By 2030, several million more people will suffer from heart failure, and related total treatment costs will more than double, from 2012 levels, says the American Heart Association (AHA) in a policy statement published online April 24 ahead of print in Circulation: Heart Failure.
AHA estimated future costs of heart failure (HF) using a methodology that it developed to "project the epidemiology and future costs of HF from 2012 to 2030." The model did not double-count costs associated with comorbid conditions and assumed that heart failure rates based on sex, age, and race/ethnicity will not vary, and increasing costs and technological innovation will not vary. AHA projected that by 2030, more than 8 million people will suffer from heart failure; real total direct medical costs related to heart failure will increase from $21 billion to $53 billion; and total treatment costs will increase from $31 billion to $70 billion.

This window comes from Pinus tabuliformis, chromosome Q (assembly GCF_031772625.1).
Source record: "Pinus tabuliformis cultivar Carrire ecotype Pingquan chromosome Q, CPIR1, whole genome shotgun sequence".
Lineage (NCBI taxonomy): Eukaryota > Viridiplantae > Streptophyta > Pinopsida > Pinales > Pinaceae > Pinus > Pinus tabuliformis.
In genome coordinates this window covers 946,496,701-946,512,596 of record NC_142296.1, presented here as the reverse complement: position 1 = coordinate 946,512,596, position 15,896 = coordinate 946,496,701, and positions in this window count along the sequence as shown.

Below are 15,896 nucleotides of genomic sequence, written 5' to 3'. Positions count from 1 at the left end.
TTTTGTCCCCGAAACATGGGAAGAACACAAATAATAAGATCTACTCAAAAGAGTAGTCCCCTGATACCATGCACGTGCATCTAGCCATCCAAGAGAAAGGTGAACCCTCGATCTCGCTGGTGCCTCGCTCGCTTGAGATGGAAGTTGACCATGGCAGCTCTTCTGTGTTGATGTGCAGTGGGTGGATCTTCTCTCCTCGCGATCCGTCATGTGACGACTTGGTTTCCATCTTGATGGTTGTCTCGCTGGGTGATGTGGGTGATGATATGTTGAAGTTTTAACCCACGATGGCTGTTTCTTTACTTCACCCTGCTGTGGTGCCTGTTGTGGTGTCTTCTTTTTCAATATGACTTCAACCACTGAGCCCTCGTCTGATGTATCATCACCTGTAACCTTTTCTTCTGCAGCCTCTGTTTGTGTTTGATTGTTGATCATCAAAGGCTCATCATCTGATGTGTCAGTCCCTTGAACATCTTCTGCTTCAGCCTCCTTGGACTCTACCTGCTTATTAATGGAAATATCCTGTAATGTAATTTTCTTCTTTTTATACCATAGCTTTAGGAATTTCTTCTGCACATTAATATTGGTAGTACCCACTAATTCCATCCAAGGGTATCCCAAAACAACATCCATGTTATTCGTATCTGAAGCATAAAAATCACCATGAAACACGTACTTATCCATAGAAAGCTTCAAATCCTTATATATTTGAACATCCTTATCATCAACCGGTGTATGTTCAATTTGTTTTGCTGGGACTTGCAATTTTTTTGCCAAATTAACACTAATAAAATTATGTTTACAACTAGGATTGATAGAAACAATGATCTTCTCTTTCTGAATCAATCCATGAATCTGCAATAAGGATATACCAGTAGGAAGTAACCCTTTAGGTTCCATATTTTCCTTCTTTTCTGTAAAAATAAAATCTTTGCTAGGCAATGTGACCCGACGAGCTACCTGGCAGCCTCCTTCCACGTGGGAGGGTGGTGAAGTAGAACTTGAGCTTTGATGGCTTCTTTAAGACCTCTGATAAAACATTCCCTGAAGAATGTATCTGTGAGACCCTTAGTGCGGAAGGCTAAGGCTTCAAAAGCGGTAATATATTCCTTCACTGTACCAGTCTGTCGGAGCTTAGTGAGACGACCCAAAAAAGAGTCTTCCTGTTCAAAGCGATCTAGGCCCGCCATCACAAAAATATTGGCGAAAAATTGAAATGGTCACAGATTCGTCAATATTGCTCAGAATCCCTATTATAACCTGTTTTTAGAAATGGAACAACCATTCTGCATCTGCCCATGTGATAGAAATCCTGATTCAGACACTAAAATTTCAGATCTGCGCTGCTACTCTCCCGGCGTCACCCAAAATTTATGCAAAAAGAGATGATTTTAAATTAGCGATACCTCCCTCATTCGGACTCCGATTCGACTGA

The statement authors concluded, "The estimated prevalence and cost of care for HF will increase markedly because of aging of the population. Strategies to prevent HF and improve the efficiency of care are needed."
In December 2012, APTA discussed how physical therapists can help patients manage chronic heart failure in this podcast.
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